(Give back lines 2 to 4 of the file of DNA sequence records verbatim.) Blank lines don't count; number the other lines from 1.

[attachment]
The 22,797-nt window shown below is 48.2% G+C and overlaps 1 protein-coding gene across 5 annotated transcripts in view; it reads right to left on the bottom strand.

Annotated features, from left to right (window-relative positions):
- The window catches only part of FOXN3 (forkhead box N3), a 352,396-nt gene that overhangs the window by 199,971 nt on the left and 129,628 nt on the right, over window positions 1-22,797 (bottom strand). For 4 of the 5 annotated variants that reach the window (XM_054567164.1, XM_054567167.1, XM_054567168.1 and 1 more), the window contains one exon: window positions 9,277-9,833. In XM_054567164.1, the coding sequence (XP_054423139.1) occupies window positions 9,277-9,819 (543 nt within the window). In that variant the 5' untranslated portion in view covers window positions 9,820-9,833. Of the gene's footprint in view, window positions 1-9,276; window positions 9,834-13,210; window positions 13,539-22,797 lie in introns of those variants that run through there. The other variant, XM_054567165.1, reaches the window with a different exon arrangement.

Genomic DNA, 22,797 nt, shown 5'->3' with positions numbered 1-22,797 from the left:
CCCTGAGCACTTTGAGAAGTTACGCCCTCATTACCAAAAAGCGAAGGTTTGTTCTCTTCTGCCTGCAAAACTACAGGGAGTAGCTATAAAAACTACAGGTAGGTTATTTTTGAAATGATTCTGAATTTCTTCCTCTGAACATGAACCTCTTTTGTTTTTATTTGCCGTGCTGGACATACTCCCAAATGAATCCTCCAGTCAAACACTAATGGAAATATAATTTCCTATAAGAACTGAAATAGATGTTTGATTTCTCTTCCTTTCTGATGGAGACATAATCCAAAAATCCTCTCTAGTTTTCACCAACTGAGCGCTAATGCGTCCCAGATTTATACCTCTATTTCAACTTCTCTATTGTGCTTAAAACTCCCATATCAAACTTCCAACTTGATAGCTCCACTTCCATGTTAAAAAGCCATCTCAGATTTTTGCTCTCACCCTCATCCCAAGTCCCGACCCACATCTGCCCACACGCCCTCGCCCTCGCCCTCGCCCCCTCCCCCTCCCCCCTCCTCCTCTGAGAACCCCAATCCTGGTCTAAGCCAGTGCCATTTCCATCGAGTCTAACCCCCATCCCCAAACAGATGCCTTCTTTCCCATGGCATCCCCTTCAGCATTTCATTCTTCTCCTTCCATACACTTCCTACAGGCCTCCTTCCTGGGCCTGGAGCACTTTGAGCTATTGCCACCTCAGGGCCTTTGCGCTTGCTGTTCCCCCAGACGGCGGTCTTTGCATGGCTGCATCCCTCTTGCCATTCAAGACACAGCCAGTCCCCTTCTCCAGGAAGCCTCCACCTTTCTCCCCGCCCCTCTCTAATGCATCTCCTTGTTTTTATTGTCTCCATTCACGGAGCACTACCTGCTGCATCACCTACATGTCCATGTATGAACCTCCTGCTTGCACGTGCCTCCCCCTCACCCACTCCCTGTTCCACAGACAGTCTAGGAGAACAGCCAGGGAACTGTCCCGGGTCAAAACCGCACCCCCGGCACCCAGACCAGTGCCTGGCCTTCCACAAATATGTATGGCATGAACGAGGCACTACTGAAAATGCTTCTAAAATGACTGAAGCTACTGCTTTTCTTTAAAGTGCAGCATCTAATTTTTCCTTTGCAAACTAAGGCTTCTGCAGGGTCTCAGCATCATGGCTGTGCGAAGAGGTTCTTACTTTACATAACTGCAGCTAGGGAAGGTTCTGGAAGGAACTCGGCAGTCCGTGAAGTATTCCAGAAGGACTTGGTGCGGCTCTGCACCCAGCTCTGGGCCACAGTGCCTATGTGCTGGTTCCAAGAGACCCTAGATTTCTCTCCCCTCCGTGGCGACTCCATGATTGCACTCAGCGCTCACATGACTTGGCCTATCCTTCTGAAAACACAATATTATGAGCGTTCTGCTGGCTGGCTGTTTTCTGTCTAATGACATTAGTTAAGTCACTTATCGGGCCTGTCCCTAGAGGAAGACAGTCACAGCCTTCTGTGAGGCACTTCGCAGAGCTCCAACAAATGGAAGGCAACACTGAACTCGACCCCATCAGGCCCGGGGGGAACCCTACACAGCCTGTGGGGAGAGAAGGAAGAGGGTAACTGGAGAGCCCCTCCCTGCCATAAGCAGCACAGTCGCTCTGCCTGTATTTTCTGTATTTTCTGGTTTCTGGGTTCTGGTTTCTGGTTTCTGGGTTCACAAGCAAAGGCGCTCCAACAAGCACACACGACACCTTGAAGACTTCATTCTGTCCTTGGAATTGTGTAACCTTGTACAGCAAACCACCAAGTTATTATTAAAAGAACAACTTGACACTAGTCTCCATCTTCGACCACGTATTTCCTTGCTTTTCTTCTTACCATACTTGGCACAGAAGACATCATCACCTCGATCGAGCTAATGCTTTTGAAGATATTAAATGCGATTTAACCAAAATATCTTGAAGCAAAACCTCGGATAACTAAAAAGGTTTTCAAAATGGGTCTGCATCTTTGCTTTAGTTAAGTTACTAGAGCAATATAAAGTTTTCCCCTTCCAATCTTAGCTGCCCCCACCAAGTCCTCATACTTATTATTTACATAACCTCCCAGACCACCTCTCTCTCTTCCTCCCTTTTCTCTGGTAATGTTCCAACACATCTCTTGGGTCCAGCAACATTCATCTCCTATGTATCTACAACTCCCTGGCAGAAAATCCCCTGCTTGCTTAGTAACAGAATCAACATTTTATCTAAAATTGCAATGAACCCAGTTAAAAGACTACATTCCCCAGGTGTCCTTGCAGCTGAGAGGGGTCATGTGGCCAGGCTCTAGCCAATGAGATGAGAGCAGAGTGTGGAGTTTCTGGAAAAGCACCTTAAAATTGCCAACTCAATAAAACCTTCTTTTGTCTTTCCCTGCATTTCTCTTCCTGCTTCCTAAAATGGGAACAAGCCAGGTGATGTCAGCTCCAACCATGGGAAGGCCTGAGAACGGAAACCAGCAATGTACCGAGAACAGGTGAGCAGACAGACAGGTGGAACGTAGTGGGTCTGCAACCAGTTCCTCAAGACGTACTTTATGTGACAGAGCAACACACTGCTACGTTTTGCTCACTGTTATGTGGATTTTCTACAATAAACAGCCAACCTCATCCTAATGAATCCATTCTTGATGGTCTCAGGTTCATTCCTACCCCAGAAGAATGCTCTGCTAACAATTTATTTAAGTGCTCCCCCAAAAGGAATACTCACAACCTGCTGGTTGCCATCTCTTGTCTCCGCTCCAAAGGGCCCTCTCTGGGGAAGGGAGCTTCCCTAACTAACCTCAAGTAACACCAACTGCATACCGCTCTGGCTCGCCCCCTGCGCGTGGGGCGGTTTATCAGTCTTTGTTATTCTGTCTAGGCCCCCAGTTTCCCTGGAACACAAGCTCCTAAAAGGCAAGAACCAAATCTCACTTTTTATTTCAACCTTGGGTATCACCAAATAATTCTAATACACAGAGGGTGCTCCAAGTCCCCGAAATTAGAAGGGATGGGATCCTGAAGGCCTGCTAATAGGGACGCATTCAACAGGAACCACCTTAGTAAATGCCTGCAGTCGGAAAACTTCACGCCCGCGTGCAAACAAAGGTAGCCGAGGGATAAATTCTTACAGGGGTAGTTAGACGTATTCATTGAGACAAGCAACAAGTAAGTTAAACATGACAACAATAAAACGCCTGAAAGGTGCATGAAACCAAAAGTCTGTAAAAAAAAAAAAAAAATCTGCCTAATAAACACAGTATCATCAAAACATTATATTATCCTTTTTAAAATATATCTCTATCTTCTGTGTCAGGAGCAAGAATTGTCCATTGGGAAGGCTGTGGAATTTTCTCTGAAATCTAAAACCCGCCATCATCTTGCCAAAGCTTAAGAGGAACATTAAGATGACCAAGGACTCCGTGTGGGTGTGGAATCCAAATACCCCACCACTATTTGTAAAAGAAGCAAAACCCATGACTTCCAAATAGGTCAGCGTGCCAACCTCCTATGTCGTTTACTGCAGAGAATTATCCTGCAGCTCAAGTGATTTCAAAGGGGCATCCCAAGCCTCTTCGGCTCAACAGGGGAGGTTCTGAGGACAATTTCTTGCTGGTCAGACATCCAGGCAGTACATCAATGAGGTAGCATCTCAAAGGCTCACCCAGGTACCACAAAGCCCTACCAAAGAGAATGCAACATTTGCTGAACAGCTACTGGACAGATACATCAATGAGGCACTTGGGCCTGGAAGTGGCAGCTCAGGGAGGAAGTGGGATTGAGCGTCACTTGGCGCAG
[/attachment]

Annotated features, from left to right (window-relative positions):
- The window catches only part of FOXN3 (forkhead box N3), a 352,396-nt gene that overhangs the window by 199,971 nt on the left and 129,628 nt on the right, over window positions 1-22,797 (bottom strand). For 4 of the 5 annotated variants that reach the window (XM_054567164.1, XM_054567167.1, XM_054567168.1 and 1 more), the window contains one exon: window positions 9,277-9,833. In XM_054567164.1, the coding sequence (XP_054423139.1) occupies window positions 9,277-9,819 (543 nt within the window). In that variant the 5' untranslated portion in view covers window positions 9,820-9,833. Of the gene's footprint in view, window positions 1-9,276; window positions 9,834-13,210; window positions 13,539-22,797 lie in introns of those variants that run through there. The other variant, XM_054567165.1, reaches the window with a different exon arrangement.

Genomic DNA, 22,797 nt, shown 5'->3' with positions numbered 1-22,797 from the left: